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Author Topic: Bernie paid team bosses to sign  (Read 2639 times)

Offline Dare

Bernie paid team bosses to sign
« on: November 08, 2013, 12:15:42 PM »
from Planet F1

I hope if found guilty they don't use his age
for a light sentence.Maybe Prost and Jordon
will visit on visiting days


Bernie Ecclestone has in the past paid team bosses personally in order to get them to sign Concorde Agreements, it emerged in his High Court case.

Ecclestone is in court this week after being sued by former F1 shareholder Constantin Medien, who alleges that he undervalued the sport when BayernLB bank sold their share to CVC.

The 83-year-old stands accused of entering a "corrupt bargain" with former German banker Gerhard Gribkowsky, who is currently serving an eight-and-a-half year sentence for accepting a bribe to the tune of $44 million from Ecclestone.

However, according to Philip Marshall QC, representing Constantin, Ecclestone is not against paying bribes to smooth the way.

The Telegraph reports that on Thursday, Marshall stated that former team bosses Eddie Jordan, Alain Prost and Tom Walkinshaw had 'all received bankers' drafts from Valper Holdings, a subsidiary of Bambino Holdings, Ecclestone's family trust' to the sum of $10 million. The trio were paid in order to get them to sign the 1998 Concorde Agreement.

"They were paid to ensure that their teams did sign. Isn't that right?" Marshall asked to which Ecclestone answered "yes."

Pressed as to why the money was not paid to the teams, Ecclestone said he did "not the slightest idea.

"I've no idea. They were paid to sign the Concorde Agreement and that's what they did.

"What you're inferring is these people haven't been acting correctly, Alain Prost and whatever."

According to the The Guardian, the F1 supremo was then asked: "Did you regard the payment of a bribe to someone who is not a public official as something that is acceptable?"

Ecclestone answered: "I'll have to think about that. I wish I'd thought about it before actually."

The case continues on Friday.


"The
democracy will cease to exist when you take away from those
who are
willing to work and give to those who would not."
--
Thomas
Jefferson

Offline Alianora La Canta

Re: Bernie paid team bosses to sign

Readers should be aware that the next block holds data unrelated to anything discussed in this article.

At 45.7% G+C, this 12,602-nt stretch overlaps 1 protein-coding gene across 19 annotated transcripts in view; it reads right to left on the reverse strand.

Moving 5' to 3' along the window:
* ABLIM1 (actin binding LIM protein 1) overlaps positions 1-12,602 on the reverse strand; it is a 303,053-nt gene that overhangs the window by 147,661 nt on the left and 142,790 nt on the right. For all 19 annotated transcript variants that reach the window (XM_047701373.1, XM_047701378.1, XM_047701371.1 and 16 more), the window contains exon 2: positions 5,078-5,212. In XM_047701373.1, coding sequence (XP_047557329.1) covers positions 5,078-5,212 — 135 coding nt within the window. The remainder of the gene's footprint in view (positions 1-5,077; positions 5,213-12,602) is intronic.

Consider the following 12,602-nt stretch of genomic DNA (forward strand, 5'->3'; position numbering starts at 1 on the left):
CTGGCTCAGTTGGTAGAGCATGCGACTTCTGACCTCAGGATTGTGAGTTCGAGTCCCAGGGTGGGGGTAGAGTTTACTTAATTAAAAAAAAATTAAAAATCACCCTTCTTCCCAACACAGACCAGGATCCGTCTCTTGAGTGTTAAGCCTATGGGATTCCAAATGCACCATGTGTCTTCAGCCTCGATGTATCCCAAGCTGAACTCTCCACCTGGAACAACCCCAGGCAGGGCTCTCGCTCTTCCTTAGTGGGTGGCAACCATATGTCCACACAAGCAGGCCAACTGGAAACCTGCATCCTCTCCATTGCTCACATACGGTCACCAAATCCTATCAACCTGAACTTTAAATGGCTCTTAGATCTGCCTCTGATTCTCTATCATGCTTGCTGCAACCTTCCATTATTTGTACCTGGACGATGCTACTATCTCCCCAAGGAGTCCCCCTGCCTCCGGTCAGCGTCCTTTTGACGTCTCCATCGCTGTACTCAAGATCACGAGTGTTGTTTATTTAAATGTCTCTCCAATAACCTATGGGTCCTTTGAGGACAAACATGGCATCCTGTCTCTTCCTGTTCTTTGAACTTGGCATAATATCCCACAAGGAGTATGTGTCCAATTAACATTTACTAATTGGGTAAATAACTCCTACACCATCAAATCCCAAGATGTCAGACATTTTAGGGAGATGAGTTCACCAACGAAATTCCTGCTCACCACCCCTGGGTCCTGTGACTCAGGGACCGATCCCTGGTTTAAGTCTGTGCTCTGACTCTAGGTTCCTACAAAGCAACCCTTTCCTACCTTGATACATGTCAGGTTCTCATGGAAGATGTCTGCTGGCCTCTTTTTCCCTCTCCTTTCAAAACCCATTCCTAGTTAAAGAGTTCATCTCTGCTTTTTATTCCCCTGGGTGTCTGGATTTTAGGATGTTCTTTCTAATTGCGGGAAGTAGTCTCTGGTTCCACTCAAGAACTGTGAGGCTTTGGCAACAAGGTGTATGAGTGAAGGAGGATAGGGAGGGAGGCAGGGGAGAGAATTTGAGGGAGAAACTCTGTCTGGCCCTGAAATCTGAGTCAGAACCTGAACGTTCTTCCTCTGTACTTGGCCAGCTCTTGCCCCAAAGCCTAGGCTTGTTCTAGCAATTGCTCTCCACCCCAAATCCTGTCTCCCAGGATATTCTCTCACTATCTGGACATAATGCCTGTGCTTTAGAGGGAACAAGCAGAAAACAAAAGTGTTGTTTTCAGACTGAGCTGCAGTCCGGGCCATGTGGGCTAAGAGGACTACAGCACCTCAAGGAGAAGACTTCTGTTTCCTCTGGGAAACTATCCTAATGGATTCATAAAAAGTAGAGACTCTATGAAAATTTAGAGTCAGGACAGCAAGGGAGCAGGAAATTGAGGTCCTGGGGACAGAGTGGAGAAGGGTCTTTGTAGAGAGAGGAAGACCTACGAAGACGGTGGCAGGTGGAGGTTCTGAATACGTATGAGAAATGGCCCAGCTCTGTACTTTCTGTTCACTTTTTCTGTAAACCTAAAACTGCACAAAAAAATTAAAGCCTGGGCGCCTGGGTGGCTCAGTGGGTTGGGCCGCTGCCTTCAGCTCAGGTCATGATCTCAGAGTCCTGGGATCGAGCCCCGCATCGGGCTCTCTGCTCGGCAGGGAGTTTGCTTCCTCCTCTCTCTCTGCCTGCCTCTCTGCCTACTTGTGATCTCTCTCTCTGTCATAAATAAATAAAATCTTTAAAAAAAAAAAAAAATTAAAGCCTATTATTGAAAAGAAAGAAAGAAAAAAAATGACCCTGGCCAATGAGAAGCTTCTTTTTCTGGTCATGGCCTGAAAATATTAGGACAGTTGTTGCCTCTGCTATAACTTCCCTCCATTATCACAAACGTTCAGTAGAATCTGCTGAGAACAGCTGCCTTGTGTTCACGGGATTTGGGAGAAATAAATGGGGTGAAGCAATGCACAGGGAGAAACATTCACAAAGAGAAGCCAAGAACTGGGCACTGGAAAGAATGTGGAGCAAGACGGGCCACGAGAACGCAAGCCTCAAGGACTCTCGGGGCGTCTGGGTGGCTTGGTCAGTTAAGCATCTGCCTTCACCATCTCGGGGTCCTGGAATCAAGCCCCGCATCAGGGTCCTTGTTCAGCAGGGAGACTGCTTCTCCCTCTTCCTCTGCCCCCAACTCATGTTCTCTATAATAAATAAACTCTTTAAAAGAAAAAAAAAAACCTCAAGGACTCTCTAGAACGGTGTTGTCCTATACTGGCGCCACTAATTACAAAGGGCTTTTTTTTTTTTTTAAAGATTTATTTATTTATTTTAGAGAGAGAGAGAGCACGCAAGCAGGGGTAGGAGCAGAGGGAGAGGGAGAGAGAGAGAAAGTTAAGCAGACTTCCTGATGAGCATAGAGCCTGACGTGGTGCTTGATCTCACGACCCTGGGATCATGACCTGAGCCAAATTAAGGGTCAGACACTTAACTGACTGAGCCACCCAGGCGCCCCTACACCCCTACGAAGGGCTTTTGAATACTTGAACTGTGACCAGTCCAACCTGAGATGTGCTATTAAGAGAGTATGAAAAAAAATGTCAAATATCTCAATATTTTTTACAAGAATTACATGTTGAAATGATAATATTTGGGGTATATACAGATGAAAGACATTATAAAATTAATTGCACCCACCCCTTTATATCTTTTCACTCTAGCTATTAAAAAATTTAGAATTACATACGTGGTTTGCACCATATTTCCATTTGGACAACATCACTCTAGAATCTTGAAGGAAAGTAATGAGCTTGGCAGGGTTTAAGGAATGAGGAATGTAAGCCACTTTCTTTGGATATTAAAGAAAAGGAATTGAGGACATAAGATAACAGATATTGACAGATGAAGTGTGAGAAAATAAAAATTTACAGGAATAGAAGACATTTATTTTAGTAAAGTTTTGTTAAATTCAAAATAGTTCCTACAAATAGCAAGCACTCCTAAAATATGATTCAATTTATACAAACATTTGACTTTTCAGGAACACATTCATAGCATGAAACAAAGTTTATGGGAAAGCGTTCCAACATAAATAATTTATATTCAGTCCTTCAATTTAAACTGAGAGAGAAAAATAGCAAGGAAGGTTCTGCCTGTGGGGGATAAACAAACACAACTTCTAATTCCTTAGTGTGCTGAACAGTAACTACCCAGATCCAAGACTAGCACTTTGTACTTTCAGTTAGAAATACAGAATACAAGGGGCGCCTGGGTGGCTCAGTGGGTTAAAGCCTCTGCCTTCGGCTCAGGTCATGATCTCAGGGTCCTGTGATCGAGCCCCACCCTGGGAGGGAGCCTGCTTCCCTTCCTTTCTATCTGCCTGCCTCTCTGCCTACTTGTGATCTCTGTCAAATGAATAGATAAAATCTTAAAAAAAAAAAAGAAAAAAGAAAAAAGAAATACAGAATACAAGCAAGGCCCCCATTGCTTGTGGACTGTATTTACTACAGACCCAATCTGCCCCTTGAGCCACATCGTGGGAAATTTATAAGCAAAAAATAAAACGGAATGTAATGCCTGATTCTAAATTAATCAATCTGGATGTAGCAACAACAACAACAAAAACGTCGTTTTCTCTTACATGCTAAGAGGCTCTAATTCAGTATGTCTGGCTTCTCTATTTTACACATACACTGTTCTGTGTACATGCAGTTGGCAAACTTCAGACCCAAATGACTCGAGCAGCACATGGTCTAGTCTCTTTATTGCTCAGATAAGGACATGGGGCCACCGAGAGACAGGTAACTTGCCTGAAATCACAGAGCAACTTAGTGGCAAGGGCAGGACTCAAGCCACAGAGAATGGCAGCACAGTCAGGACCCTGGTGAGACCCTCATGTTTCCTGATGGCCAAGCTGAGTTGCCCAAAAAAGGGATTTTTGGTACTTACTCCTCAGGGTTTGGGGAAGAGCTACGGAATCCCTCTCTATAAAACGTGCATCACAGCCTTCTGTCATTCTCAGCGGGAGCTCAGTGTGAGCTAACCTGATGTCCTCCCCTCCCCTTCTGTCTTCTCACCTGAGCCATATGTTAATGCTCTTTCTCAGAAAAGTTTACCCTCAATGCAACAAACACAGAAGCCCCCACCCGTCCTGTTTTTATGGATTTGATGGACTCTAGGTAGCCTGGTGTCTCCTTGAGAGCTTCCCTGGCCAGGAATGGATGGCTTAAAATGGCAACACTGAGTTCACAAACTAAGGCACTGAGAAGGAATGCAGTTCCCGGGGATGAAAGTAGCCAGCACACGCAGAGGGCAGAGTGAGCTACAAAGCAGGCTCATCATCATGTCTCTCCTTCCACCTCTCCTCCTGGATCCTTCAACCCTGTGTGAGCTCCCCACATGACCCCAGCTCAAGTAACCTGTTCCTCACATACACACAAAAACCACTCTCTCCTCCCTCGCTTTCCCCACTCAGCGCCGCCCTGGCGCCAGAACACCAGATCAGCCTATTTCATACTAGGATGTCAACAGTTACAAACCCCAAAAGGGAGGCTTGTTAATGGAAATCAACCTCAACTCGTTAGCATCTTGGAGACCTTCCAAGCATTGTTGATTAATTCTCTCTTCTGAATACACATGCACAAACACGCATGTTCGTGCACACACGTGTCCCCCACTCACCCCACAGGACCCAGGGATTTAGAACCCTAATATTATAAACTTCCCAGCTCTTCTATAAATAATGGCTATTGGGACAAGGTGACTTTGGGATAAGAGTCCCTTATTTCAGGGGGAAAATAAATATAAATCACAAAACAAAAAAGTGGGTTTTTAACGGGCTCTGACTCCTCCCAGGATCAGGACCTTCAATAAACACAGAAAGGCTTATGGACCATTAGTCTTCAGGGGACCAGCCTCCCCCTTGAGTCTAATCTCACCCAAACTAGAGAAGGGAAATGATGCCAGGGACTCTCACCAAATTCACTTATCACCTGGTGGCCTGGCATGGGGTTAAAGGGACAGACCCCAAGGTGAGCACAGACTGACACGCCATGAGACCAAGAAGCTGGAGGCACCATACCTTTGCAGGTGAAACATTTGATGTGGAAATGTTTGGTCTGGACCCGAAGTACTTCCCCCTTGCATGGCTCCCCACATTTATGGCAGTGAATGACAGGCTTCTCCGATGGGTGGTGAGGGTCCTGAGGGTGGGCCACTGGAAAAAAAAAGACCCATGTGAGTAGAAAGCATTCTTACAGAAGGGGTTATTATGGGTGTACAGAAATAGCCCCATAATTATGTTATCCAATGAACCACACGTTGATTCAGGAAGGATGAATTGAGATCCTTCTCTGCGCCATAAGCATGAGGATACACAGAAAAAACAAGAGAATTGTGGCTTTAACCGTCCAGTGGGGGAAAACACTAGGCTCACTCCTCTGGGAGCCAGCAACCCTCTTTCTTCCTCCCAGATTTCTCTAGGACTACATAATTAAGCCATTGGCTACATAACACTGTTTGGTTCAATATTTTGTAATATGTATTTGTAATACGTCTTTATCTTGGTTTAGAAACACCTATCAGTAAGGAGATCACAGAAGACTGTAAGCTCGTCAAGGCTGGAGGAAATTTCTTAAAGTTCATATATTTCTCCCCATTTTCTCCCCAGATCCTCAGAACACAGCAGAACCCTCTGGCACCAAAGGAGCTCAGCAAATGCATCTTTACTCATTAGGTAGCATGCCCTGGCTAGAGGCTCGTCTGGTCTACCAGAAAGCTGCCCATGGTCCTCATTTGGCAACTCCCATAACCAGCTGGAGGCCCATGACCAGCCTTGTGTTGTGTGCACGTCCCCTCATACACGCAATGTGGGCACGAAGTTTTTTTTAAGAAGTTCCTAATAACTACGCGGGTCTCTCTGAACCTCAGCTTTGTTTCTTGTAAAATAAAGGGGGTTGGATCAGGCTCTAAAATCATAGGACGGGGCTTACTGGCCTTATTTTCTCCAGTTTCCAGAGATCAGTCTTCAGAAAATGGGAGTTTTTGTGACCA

« Reply #1 on: November 08, 2013, 01:23:51 PM »
I knew there'd been some sweeteners used in getting the 1998 Concorde Agreement but didn't realise any of them were potentially illegal - or that Bernie Ecclestone knew so little about them. Remember, the law in 1998 regarding private "bribes" was much more lax than in 2005 (the time concerning Bernie's primary alleged crimes), let alone 2013.

I'm not even sure the 1998 stuff could be prosecuted against due to time limitations (they'd be purely private contracts, which have a 6-year statute of limitations on them in the UK, a 5-year limit in France and - I think - 10 years in Switzerland). I suspect it's been introduced to establish a pattern of behaviour for Bernie, to imply that by 2005, he'd forgotten to change his ways to reflect the changed legal position.
Percussus resurgio
@lacanta (Twitter)
http://alianoralacanta.tumblr.com (Blog/Tumblr)

Offline Jericoke

Re: Bernie paid team bosses to sign
« Reply #2 on: November 08, 2013, 03:04:04 PM »
I'm probably a better F1 driver than lawyer, but I have a feeling these proceedings are going to be exceedingly complicated, and instead of a clear cut legal/illegal, it will be a question of the line between immoral and illegal.

Paying someone to take money... it feels odd that would be illegal.  I totally see where it's immoral, and why people would feel the need to see the people who throw around millions and billions of dollars like it was a play thing punished. 

But at the end of the day, as long as it's Bernie's money (which doesn't seem to be in question), he can do as he wishes, right?

Offline John S

Re: Bernie paid team bosses to sign
« Reply #3 on: November 08, 2013, 09:23:18 PM »

Anyway these proceedings in the high court in London are a civil case and unless Bernie is found guilty of contempt of court it's only money at stake and not his liberty.
Racing is life - everything else is just waiting. (Steve McQueen)

Offline Dare

Re: Bernie paid team bosses to sign
« Reply #4 on: November 08, 2013, 11:53:35 PM »

Anyway these proceedings in the high court in London are a civil case and unless Bernie is found guilty of contempt of court it's only money at stake and not his liberty.

rats
"The
democracy will cease to exist when you take away from those
who are
willing to work and give to those who would not."
--
Thomas
Jefferson

vintly

  • Guest
Re: Bernie paid team bosses to sign
« Reply #5 on: November 09, 2013, 11:29:10 AM »
Bernie? Illegal payments? What on earth surely not!

I'm glade it provides some interest to a season that is now fizzling out like last night's fireworks. I just hope that the current financial malaise in the sport doesn't mean the whole of F1 is slowly fizzling out.

Offline cosworth151

Re: Bernie paid team bosses to sign
« Reply #6 on: November 09, 2013, 06:37:26 PM »
Actually, he just gave them a coupon for a $10 million mail-in rebate.
“You can search the world over for the finer things, but you won't find a match for the American road and the creatures that live on it.”
― Bob Dylan

Offline John S

Re: Bernie paid team bosses to sign
« Reply #7 on: November 09, 2013, 08:21:31 PM »
Bernie? Illegal payments? What on earth surely not!


Not sure that these payments are illegal. Bernie needed these teams to sign a Concorde agreement that offered them little chance of making real money, but requiring a big financial outlay; the system is as we all know stacked in favour of the top teams.

Without them signing up Bernie had no way of forcing them to show up at GPs on a regular basis. After all he has to ensure a certain size grid to fulfil his huge money making contract with the FIA.

Signing a contract that offers you very little reward but can cost you an arm & leg, if not the shirt off your back, is certainly a lot more appealing when you get a signing on bonus.